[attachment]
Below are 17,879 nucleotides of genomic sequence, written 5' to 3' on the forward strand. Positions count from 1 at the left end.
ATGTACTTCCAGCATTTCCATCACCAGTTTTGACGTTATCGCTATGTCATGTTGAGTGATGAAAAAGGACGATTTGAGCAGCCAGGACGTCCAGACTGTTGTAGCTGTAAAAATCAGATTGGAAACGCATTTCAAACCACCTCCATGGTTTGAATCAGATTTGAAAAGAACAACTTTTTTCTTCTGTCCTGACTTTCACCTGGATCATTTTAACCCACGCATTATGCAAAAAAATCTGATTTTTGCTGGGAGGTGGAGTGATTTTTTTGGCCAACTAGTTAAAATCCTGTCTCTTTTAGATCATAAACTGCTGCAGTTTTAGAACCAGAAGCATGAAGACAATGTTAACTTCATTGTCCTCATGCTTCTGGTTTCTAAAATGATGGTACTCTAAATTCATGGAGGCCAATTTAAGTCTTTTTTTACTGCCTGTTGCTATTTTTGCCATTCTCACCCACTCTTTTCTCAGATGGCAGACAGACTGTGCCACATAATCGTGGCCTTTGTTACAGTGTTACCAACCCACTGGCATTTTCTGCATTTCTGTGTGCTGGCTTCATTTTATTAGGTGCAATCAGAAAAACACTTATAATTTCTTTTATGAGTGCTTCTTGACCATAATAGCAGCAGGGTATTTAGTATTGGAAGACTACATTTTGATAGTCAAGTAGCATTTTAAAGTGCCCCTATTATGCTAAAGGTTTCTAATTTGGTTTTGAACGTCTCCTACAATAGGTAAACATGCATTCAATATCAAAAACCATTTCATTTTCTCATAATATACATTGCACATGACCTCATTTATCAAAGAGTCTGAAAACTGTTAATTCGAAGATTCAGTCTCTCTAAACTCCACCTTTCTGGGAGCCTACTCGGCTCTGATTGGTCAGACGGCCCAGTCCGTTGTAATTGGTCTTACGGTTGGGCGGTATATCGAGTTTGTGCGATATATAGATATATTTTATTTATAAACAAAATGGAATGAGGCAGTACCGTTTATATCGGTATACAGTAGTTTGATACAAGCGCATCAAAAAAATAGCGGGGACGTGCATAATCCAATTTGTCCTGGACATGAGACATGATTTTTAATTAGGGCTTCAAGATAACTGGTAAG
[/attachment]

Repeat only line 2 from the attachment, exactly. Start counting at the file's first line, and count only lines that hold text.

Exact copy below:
ATGTACTTCCAGCATTTCCATCACCAGTTTTGACGTTATCGCTATGTCATGTTGAGTGATGAAAAAGGACGATTTGAGCAGCCAGGACGTCCAGACTGTTGTAGCTGTAAAAATCAGATTGGAAACGCATTTCAAACCACCTCCATGGTTTGAATCAGATTTGAAAAGAACAACTTTTTTCTTCTGTCCTGACTTTCACCTGGATCATTTTAACCCACGCATTATGCAAAAAAATCTGATTTTTGCTGGGAGGTGGAGTGATTTTTTTGGCCAACTAGTTAAAATCCTGTCTCTTTTAGATCATAAACTGCTGCAGTTTTAGAACCAGAAGCATGAAGACAATGTTAACTTCATTGTCCTCATGCTTCTGGTTTCTAAAATGATGGTACTCTAAATTCATGGAGGCCAATTTAAGTCTTTTTTTACTGCCTGTTGCTATTTTTGCCATTCTCACCCACTCTTTTCTCAGATGGCAGACAGACTGTGCCACATAATCGTGGCCTTTGTTACAGTGTTACCAACCCACTGGCATTTTCTGCATTTCTGTGTGCTGGCTTCATTTTATTAGGTGCAATCAGAAAAACACTTATAATTTCTTTTATGAGTGCTTCTTGACCATAATAGCAGCAGGGTATTTAGTATTGGAAGACTACATTTTGATAGTCAAGTAGCATTTTAAAGTGCCCCTATTATGCTAAAGGTTTCTAATTTGGTTTTGAACGTCTCCTACAATAGGTAAACATGCATTCAATATCAAAAACCATTTCATTTTCTCATAATATACATTGCACATGACCTCATTTATCAAAGAGTCTGAAAACTGTTAATTCGAAGATTCAGTCTCTCTAAACTCCACCTTTCTGGGAGCCTACTCGGCTCTGATTGGTCAGACGGCCCAGTCCGTTGTAATTGGTCTTACGGTTGGGCGGTATATCGAGTTTGTGCGATATATAGATATATTTTATTTATAAACAAAATGGAATGAGGCAGTACCGTTTATATCGGTATACAGTAGTTTGATACAAGCGCATCAAAAAAATAGCGGGGACGTGCATAATCCAATTTGTCCTGGACATGAGACATGATTTTTAATTAGGGCTTCAAGATAACTGGTAAG